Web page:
AS THE WORLD TURNS: News Weekly
China spells end of US dollar hegemony; Morality Hollywood-style; Australia's Frank Brennan SJ on same-sex marriage
, October 17, 2009
China spells end of US dollar hegemony
Beijing does not need to raise money abroad since it has $US2 trillion (£1.26 trillion) in reserves. The sole purpose is to prepare the way for the emergence of the yuan as a full-fledged global currency.
"It's the tolling of the bell," said Michael Power from Investec Asset Management. "We are only beginning to grasp the enormity and historical significance of what has happened."
It is this shift in China and other parts of rising Asia and Latin America that threatens dollar domination, not the pricing of oil contracts. …
What matters is where OPEC oil producers and rising export powers choose to invest their surpluses. If they cease to rotate this wealth into US Treasuries, mortgage bonds, and other US assets, the dollar must weaken over time.
David Bloom, currency chief at HSBC said: "In the US they have near zero rates, external deficits, and public debt sky-rocketing to 100pc of GDP, and on top of that they are printing money. It is the perfect storm for the dollar."
The self-correcting mechanism in the global currency system has been jammed until now because China and other Asian powers have been holding down their currencies to promote exports. …Extract from Ambrose Evans-Pritchard, "China calls time on dollar hegemony", The Telegraph (UK), October 6, 2009.
If a rapist escapes justice for long enough, should the world hand him a get-out-of-jail-free card? If you're Roman Polanski, world-famous director, a lot of famous and gifted people think the answer is yes. Polanski, who drugged and anally raped a thirteen-year-old girl in 1977 in Los Angeles, pleaded guilty to the lesser charge of unlawful sex with a minor and fled to Europe before sentencing.
Now, 32 years later, he's been arrested in Switzerland on his way to the Zurich film Festival, prompting outrage from international culture stars. …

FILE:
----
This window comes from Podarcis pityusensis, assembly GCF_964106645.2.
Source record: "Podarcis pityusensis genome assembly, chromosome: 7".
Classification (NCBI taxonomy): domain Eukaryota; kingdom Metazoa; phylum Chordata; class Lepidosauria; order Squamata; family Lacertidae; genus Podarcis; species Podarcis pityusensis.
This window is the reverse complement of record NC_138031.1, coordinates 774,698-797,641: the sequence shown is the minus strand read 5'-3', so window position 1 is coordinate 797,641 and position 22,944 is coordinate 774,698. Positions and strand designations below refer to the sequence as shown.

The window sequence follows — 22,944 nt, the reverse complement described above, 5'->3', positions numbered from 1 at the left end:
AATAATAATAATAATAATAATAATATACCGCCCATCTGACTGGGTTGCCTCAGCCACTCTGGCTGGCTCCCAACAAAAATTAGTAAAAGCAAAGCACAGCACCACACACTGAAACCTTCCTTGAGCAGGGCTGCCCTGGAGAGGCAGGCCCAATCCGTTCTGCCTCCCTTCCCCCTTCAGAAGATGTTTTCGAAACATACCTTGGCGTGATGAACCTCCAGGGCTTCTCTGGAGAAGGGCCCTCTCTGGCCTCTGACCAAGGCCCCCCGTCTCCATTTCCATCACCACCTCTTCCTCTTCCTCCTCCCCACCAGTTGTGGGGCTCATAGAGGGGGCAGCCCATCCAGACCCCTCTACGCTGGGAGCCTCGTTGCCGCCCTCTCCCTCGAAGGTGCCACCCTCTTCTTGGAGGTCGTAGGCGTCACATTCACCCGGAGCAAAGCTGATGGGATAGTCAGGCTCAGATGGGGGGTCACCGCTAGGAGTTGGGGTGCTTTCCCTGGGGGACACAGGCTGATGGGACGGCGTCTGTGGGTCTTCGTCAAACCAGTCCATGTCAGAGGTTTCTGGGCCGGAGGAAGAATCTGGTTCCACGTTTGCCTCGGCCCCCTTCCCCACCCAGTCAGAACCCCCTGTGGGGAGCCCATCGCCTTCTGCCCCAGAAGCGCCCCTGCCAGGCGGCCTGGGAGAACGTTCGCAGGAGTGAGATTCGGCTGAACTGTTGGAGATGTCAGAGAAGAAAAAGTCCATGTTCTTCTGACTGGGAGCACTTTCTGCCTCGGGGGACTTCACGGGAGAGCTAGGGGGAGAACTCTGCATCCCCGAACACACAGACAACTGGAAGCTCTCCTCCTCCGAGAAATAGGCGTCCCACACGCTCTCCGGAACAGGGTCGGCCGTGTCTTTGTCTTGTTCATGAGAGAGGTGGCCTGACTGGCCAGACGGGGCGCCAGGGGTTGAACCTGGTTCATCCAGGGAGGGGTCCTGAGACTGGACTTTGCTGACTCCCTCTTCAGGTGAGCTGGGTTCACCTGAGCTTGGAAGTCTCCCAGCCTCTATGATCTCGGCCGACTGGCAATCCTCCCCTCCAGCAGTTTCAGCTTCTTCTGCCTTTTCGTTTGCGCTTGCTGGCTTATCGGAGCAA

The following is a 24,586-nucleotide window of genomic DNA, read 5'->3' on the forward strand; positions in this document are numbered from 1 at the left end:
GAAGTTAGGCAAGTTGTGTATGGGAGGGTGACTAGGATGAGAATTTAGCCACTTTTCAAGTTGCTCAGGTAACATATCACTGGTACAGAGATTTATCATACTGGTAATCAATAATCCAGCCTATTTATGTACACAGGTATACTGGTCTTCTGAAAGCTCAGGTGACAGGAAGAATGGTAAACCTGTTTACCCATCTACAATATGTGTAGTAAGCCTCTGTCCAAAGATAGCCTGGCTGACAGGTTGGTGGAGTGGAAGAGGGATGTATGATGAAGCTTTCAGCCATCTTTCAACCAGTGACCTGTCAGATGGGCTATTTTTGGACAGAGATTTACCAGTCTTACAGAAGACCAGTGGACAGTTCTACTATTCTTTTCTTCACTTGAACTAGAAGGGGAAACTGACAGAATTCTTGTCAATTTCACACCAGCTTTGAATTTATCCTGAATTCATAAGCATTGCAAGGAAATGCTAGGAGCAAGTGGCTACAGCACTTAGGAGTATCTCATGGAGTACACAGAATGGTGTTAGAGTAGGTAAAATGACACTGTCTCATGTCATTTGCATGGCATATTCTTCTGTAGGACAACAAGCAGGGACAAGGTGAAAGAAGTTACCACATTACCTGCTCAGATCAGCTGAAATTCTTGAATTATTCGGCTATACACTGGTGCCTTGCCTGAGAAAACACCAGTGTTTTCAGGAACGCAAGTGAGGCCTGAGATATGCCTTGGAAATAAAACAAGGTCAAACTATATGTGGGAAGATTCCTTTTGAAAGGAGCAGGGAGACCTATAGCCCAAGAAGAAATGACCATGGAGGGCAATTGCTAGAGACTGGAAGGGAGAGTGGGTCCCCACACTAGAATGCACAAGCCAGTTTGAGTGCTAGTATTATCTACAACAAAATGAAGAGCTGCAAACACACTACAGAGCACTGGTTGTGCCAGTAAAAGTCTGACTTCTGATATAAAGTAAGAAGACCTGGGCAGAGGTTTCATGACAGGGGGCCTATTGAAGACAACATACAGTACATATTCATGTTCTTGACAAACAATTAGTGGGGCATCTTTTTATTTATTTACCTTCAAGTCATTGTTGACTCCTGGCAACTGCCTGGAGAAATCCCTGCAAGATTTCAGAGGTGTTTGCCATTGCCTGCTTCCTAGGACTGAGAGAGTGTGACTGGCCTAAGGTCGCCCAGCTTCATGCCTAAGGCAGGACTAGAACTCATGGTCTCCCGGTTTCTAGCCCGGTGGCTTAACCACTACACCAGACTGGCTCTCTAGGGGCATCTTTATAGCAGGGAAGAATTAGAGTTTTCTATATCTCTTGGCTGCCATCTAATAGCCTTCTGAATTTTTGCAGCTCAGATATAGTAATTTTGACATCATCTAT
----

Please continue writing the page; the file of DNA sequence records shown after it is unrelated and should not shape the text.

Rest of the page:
It's enraging that literary superstars who go on and on about human dignity, and human rights, and even women's rights (at least when the women are Muslim) either don't see what Polanski did as rape, or don't care, because he is, after all, Polanski - an artist like themselves. …
The widespread support for Polanski shows the liberal cultural elite at its preening, fatuous worst. They may make great movies, write great books, and design beautiful things, they may have lots of noble humanitarian ideas and care, in the abstract, about all the right principles: equality under the law, for example. But in this case, they're just the white culture-class counterpart of hip-hop fans who stood by R. Kelly and Chris Brown and of sports fans who automatically support their favourite athletes when they're accused of beating their wives and raping hotel workers.
No wonder Middle America hates them.Extract from article by US feminist writer Katha Pollitt, "Roman Polanski has a lot of friends", The Nation (New York), October 1, 2009.
URL: http://www.thenation.com/blogs/anotherthing/479379/roman_polanski_has_a_lot_of_friends Australia's Frank Brennan SJ on same-sex marriage
I've just finished a national human rights inquiry. We've heard about [same-sex marriage] constantly around the country. I would approach the issue of gay marriage, distinguishing two things. One, people of a religious disposition may have a view about what they call the sacramentality of marriage. I would see that as a separate question from the civil institution of marriage.
Now, in terms of the civil institution of marriage, I think one of the welcome developments in Australia is we've got to the stage of saying that discrimination against people on the grounds of their sexuality should be wiped out completely and that we're a better society for that being the case.
In terms of the next step, whether or not in civil law there should be a recognition of the bond between two men or two women as being the same as marriage as it's presently understood, the real issue, I think, is whether or not that decision is best made by our elected politicians or whether it's made by our elected (sic
) judges. And I think at the moment, in Australia, the view has been that that should be a decision of our elected politicians.
My own view is, moving around the country, I think that younger Australians, they don't see it as a problem. It's not an issue. I think for a lot of older Australians it's still an issue and, guess what, a lot of them happen to be married. So in terms of a free and democratic society, for those who are civilly married, then we've got to bring them with us as we look at any change on that issue.Extract from Frank Brennan SJ, on Q&A show, ABC 1 television, October 1, 2009.